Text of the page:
Reuters also reported copper traded on the London Metal Exchange increased 8% this year, ranking fourth of the six main LME-traded metals.

Copper Prices to Fall?

Despite a perceived shortage in global production of the metal, numerous reports have copper at risk for a price shortfall. The reason? Slow Chinese economic growth, which could take 10% or more off copper prices in the next several months.

“We expect several of the recent drivers of industrial metals — especially stronger economic growth in China — to slow going into the second half of the year,” Seth Rosenfeld, senior research analyst at Jefferies told Fox Business.

How will copper and base metals fare in 2017? You can find a more in-depth copper price forecast and outlook in our brand-new Monthly Metal Buying Outlook report.

For a short- and long-term buying strategy with specific price thresholds:

A major shake-up in the global aluminum industry as Norwegian firm Norsk Hydro will fully own aluminum products maker Sapa after buying a 50% stake from conglomerate Orkla.

According to a recent report from Reuters, this transaction values Sapa at $3.24 billion on a debt-free basis.

Want a short- and medium-term buying outlook for aluminum, copper, tin, lead, zinc, nickel and several forms of steel? Subscribe to our monthly buying outlook reports!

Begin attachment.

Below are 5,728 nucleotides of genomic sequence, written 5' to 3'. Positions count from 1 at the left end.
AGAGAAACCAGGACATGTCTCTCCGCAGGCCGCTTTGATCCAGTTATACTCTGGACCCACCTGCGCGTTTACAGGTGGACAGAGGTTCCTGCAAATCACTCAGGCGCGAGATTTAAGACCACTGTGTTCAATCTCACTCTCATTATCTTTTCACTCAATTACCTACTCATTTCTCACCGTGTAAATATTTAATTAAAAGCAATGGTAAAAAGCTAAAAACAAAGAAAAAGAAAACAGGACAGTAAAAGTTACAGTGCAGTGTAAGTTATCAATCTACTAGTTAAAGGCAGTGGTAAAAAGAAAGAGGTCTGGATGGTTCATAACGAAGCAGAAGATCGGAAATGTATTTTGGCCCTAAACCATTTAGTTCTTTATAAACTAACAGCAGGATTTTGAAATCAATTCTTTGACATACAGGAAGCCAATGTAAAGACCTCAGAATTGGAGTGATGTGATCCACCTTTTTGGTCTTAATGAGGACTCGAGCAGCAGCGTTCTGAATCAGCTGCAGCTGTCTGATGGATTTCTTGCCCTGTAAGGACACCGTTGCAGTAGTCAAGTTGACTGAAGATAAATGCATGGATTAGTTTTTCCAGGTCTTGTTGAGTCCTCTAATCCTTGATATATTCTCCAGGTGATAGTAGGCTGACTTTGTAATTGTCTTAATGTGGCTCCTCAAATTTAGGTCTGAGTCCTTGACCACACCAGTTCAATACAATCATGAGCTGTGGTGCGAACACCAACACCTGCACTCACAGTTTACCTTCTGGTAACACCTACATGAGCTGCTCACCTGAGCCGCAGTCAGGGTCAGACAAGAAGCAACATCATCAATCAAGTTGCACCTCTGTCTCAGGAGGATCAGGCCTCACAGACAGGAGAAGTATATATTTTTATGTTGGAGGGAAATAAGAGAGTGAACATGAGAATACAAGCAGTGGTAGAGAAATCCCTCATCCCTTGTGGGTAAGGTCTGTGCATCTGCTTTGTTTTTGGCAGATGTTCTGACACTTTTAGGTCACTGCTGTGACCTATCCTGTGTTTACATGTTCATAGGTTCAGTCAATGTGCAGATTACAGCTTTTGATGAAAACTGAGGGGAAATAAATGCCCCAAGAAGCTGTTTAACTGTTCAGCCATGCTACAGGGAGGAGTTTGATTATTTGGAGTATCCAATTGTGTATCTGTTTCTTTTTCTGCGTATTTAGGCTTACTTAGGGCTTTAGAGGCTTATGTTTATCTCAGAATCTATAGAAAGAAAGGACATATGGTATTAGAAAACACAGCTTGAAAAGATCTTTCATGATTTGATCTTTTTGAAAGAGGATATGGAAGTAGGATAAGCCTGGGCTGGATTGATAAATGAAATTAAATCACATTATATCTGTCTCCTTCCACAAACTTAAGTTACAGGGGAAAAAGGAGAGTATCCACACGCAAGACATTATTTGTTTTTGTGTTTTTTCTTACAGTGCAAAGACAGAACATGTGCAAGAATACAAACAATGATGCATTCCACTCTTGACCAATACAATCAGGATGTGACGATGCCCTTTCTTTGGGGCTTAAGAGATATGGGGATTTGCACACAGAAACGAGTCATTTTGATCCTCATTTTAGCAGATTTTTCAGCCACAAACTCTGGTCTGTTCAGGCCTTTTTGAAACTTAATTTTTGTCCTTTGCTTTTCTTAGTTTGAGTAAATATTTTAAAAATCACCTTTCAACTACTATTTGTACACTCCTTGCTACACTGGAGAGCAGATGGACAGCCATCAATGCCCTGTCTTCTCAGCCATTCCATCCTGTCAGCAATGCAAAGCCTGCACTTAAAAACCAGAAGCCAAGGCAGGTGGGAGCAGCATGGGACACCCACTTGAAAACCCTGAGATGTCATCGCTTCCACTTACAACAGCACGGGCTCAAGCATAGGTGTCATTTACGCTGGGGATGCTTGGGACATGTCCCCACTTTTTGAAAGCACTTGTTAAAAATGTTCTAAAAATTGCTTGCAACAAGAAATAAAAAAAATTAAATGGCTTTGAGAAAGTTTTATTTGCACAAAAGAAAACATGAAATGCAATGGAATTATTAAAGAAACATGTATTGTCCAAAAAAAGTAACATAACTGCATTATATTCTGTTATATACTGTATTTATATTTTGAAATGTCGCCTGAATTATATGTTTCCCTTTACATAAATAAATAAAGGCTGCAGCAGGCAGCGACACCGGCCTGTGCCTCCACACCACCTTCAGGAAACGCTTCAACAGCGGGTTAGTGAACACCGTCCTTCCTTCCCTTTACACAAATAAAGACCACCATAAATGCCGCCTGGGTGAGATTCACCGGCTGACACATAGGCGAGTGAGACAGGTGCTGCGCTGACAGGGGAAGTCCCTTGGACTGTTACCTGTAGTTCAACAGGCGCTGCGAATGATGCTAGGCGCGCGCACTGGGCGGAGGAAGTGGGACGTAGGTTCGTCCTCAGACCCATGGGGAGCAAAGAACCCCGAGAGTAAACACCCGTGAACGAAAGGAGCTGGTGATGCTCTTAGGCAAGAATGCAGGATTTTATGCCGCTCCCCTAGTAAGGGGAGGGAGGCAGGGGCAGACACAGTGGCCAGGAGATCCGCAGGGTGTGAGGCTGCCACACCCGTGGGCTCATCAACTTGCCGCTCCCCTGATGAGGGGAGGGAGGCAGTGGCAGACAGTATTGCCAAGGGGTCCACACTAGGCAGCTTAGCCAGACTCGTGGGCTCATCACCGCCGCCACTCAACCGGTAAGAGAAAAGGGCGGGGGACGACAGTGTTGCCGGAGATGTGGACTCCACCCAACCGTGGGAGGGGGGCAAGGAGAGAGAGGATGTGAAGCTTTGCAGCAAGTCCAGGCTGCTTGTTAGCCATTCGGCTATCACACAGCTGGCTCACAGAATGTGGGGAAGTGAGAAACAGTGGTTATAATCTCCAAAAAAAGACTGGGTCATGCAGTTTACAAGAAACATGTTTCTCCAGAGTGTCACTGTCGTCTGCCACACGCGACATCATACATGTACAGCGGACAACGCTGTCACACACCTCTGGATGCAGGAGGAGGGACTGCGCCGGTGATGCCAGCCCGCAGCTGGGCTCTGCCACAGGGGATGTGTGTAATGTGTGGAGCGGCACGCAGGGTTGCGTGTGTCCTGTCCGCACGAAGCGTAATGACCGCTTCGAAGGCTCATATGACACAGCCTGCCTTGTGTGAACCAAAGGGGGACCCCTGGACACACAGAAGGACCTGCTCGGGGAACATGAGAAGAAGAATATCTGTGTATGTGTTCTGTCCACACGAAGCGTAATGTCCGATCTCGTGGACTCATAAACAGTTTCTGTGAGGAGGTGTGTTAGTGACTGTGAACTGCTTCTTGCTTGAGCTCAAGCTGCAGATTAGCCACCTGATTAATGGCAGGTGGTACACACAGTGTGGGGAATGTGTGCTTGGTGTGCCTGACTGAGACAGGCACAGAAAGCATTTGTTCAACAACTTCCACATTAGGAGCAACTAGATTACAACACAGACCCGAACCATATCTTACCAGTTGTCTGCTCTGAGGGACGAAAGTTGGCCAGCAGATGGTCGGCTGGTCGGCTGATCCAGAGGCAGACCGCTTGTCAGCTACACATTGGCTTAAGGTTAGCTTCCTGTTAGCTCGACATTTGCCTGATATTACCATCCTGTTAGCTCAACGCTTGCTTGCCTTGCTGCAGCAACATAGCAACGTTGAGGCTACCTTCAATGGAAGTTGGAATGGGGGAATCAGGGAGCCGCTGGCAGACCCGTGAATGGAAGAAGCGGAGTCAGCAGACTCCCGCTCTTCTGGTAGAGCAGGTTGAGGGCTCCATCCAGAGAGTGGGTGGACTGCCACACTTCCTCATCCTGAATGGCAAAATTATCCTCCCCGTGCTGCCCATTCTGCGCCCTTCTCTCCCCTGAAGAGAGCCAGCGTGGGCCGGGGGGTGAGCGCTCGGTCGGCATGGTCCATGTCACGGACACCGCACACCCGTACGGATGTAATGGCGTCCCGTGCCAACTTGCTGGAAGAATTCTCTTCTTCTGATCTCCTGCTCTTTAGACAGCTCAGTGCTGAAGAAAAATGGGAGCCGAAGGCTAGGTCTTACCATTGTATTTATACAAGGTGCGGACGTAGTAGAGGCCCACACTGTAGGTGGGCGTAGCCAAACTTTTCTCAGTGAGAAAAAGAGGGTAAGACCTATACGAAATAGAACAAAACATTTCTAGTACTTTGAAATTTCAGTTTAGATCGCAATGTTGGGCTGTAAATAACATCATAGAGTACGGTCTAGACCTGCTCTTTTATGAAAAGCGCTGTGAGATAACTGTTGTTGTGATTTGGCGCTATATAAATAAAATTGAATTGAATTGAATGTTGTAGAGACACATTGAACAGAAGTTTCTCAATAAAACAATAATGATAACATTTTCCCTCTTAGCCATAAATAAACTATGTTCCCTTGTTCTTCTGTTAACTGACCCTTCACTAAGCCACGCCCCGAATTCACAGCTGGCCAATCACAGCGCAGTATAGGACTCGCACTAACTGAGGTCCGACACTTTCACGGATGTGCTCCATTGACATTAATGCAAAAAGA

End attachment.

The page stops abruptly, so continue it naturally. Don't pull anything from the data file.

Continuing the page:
Hydro produces primary aluminum from scratch, but by combining with Sapa, enhances its capabilities to become an integral supplier for automotive firms, aircraft makers and the construction sector.

“Sapa will enable us to assume global leadership, establish a platform for growth, and provide responsible operations and sustainable solutions for the future low-carbon economy,” Hydro Chief Executive Svein Richard Brandtzaeg told the news source.

He added: “The combination will make Hydro the only global company in the aluminum industry that is fully integrated across the value chain and markets.”

Automotive MMI Grows in June

The aluminum component remains a significant one for the automotive industry. According to recent analysis from our own Fouad Egbaria, the Automotive Monthly Metals Index rebounded from a reverse in May to move forward in June.